Residents and members of city council still fear that mold found after a water main break at a Wilmington elementary school poses a health problem.
Now many community residents are questioning whether or not the students of Pulaski Elementary School should be relocated to another building. Wilmington Councilwoman Sherry Dorsey Walker, 6th District, is currently working with the Christina School District to rectify the problem.
“One of the issues that we have is when you look at the long term effects of mold, it’s very difficult for children to learn under these circumstances. Children find themselves having a problem with memory retention, children have a problem understanding and reasoning when it comes to mold in their system,” Dorsey Walker said.
On Friday, the Department of Public Health toured the school which has been cleaned and more testing is underway to test the air quality.
Although the school has been battling the mold issue since August. Acting Superintendent Dr. Robert Andrzejewski maintained the situation is under control.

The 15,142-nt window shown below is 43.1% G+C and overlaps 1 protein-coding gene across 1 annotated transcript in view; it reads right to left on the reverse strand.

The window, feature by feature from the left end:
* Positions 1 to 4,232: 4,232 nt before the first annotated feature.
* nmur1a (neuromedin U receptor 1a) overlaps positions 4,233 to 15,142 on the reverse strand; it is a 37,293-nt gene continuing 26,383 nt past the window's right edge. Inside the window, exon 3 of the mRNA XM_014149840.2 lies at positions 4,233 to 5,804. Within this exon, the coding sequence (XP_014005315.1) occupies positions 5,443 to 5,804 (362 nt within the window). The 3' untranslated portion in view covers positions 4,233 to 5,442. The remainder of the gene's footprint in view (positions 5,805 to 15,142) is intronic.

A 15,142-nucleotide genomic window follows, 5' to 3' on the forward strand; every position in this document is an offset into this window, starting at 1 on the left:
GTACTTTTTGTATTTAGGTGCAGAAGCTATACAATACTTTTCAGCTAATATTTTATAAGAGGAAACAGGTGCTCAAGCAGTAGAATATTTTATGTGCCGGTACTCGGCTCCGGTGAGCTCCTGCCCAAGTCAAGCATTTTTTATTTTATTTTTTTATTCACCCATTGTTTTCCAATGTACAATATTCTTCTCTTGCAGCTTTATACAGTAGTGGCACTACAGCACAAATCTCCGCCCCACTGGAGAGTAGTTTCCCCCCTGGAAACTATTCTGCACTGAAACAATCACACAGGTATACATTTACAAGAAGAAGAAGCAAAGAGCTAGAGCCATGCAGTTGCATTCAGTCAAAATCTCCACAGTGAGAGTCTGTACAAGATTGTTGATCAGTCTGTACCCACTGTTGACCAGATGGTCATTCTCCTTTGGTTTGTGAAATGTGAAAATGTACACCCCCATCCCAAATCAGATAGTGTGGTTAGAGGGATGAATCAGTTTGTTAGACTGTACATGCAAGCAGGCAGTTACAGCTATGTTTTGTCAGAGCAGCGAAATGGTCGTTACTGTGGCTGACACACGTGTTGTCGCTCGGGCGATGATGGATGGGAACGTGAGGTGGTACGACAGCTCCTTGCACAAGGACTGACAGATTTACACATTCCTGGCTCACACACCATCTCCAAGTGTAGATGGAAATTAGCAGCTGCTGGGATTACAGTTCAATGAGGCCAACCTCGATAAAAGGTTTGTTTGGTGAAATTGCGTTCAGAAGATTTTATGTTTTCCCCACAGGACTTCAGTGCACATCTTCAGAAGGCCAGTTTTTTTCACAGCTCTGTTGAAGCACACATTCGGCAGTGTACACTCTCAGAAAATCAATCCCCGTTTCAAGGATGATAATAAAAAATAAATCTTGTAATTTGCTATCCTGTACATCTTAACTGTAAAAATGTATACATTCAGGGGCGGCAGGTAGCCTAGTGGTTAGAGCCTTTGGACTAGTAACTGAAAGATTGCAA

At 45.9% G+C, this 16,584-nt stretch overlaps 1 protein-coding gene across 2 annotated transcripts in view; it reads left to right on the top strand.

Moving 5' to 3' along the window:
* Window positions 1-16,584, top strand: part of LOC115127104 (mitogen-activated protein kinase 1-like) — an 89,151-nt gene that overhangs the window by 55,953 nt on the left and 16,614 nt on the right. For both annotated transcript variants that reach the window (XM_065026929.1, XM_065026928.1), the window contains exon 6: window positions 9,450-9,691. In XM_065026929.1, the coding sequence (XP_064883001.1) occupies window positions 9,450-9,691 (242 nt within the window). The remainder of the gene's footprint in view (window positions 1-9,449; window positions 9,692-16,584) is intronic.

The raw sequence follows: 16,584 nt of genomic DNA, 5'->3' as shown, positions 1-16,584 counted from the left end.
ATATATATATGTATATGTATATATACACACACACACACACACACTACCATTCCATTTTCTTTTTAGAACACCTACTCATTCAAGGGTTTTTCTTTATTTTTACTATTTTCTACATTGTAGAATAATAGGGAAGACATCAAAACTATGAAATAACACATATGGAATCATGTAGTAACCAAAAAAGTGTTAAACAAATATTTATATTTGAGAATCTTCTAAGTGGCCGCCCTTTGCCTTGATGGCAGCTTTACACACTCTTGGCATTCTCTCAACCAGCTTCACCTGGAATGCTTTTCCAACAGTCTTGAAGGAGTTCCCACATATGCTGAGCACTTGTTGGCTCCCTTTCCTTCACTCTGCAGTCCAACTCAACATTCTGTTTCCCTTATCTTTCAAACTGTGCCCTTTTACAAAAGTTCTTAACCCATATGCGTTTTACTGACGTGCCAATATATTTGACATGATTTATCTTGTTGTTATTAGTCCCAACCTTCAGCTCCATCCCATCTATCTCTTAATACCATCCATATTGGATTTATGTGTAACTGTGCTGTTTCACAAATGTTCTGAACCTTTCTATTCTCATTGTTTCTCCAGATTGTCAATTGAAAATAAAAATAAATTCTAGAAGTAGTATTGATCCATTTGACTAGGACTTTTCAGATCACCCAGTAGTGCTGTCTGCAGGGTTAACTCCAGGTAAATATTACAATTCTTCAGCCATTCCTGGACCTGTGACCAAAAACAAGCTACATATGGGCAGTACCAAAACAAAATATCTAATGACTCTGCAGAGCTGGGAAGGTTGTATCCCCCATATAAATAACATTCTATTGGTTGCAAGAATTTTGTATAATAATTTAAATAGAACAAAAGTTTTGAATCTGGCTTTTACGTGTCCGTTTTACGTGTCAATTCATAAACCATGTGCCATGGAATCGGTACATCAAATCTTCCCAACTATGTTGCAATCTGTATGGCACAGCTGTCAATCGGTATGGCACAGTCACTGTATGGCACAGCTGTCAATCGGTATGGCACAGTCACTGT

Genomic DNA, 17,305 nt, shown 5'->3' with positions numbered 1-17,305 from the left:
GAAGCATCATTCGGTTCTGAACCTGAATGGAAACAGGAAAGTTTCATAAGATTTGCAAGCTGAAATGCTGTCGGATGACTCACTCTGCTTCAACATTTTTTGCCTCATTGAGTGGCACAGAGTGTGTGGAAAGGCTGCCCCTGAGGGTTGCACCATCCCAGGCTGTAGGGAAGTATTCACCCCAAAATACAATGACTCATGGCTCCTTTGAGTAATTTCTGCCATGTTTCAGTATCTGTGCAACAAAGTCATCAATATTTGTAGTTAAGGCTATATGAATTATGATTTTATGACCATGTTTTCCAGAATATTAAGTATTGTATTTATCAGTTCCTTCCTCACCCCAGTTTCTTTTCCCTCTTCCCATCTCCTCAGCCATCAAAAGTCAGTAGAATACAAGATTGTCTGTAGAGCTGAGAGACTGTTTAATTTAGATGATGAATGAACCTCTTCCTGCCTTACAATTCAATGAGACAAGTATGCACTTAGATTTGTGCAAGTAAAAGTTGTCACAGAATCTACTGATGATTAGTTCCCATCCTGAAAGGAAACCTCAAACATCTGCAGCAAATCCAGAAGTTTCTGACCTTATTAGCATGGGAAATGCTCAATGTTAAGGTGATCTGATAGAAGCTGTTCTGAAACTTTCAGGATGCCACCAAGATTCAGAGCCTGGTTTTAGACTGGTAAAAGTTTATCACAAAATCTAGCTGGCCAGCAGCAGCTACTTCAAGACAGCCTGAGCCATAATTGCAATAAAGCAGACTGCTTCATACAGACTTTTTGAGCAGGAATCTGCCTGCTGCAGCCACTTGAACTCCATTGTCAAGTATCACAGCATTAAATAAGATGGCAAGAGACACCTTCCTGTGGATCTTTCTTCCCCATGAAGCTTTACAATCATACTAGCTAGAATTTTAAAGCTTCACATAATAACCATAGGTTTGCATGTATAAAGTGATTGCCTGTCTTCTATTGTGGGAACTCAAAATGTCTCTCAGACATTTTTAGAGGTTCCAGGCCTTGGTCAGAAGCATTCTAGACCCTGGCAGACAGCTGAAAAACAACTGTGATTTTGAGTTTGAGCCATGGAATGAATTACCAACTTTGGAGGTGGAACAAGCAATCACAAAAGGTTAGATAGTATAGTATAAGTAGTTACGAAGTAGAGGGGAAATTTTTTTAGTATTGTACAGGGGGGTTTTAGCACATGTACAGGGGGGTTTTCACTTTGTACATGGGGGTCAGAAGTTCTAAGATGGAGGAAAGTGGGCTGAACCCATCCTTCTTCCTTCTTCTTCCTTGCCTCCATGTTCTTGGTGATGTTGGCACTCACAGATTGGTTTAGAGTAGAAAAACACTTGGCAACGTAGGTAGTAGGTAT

“If the building itself were unhealthy, we have a plan to relocate our kids if need be. We don’t want to do that if we don’t have to, at this point and time we have no reason to,” Dr. Andrzejewski said.
According to Andrzejewski mold was found in only a few classrooms.
“Our indications were from the reports that this was not a building wide issue, counter to the rumors that are floating around in the community, it was isolated to three rooms,” Andrzejewski added.
Right now the classrooms where mold was discovered have active machines known as air scrubbers on hand. As a result, officials said the mold is going away. However, the issue will be discussed at an upcoming school board meeting.
“One of the things we are going to talk about at the board meeting Tuesday night is setting up a check list on what to look for in buildings regarding mold. We’re going to put together a district wide plan,” Andrzejewski said.